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The power of five on the Supreme Court

The justices on the Supreme Court still have a few more opinions to issue this term, even if their minds are drifting toward their summer vacation plans.

The final batch of opinions might include a 5-4 decision decided by the “swing” vote of Justice Anthony M. Kennedy. Court watchers often predict that outcome for a case when a petition is granted. But chances are the outcome was determined when the justices decided to take the case in the first place, according to Lyle Denniston, who has covered the Supreme Court for more than 50 years.

While it takes only four justices to agree for the court to take up a case, the “informal rule” is that there must be a fifth on board, Denniston said last week during a panel discussion at the Maryland State Bar Association’s Annual Meeting in Ocean City.

“The four are not going to grant a case if they’re not certain they have a fifth,” he said. “The court is acutely aware of the depth of the divisions that affects the cases being heard.”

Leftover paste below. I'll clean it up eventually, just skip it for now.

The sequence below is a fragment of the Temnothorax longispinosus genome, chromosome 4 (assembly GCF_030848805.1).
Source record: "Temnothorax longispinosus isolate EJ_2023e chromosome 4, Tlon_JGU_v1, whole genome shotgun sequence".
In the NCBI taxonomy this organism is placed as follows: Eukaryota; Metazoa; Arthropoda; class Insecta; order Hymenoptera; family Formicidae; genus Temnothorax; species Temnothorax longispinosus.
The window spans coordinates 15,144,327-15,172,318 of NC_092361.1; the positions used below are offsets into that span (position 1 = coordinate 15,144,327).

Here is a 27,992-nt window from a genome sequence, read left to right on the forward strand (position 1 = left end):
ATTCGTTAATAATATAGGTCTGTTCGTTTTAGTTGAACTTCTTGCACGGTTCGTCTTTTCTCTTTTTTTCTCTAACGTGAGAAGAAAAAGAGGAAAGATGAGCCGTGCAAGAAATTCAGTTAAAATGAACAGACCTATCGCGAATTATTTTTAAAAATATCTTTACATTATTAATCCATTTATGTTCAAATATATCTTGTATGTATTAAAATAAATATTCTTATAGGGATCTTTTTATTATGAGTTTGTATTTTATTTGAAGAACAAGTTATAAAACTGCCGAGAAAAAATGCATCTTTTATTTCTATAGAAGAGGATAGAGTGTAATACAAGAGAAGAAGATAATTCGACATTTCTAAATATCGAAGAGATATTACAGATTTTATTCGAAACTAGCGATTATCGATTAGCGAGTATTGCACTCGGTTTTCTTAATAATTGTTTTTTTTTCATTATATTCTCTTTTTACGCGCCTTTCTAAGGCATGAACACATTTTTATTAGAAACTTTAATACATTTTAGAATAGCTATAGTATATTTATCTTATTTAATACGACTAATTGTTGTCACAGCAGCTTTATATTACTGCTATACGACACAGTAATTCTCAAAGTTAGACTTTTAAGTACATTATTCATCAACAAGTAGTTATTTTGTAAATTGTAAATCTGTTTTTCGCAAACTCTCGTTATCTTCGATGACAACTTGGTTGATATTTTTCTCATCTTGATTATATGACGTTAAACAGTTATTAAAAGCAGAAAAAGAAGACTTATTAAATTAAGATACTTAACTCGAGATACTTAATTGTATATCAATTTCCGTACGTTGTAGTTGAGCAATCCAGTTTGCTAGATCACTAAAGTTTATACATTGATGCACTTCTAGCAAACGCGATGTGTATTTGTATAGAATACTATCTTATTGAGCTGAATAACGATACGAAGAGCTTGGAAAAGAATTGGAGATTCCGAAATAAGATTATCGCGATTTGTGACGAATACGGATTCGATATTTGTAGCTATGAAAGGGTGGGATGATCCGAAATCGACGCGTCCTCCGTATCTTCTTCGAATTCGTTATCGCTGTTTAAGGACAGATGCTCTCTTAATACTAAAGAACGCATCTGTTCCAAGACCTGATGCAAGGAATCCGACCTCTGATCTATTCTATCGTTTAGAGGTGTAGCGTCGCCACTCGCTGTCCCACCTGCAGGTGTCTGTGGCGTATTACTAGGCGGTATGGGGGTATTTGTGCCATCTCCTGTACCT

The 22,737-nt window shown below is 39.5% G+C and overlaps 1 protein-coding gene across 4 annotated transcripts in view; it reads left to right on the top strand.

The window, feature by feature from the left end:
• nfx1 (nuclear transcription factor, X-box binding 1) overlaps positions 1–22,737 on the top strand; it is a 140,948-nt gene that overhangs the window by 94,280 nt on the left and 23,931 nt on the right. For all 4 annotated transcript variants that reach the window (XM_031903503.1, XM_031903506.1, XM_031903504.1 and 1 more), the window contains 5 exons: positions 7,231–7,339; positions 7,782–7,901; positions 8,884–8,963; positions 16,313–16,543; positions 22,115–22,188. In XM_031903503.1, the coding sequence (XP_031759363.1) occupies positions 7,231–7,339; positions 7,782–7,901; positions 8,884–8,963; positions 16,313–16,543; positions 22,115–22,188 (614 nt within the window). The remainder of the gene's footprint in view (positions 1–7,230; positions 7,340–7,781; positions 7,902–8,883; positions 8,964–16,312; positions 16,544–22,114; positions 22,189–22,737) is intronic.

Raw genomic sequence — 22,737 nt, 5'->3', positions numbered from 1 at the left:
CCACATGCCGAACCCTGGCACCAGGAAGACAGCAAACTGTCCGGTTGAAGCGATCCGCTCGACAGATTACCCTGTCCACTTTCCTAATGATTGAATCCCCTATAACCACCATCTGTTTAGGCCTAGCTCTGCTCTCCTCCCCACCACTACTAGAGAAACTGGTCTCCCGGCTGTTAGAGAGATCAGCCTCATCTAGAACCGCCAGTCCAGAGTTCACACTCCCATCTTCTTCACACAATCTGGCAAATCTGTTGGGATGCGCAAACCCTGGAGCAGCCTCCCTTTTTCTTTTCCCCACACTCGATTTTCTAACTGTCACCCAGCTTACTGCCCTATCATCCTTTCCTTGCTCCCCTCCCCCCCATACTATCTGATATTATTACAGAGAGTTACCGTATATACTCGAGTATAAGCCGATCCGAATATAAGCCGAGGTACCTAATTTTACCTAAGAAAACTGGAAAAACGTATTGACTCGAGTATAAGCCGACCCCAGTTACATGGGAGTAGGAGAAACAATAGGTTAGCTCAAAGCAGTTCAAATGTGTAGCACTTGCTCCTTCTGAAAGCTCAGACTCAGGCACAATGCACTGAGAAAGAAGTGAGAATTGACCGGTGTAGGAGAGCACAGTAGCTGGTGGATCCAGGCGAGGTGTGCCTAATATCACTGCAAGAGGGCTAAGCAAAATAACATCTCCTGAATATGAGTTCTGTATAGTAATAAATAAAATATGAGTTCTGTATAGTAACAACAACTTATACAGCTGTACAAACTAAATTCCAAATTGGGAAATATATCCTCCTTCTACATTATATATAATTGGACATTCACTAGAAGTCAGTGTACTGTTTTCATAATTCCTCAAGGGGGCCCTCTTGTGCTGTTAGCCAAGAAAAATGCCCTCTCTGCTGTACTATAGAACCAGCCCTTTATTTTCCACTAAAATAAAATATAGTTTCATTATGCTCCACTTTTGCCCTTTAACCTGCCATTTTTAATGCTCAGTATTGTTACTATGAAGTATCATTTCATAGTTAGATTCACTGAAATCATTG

Dennison cited the court’s denying petitions filed by detainees at Guantanamo Bay. Kennedy, according to Denniston, wants to hear the cases. But with Justice Elena Kagan recusing herself because of her time as solicitor general, Kennedy has been unable to muster a fifth vote for his side, Denniston said.

As a result, Denniston said, the D.C. Circuit of the U.S. Court of Appeals has become “the official court for detention cases.”

Denniston, incidentally, does not believe there’s a liberal/conservative divide on the court since Justice John Paul Stevens retired last summer.

“I do not think we have a liberal justice any more,” he said. “Kagan and [Justice Sonia] Sotomayor are more liberal than [Justice Antonin] Scalia, but they are no Bill Brennan.”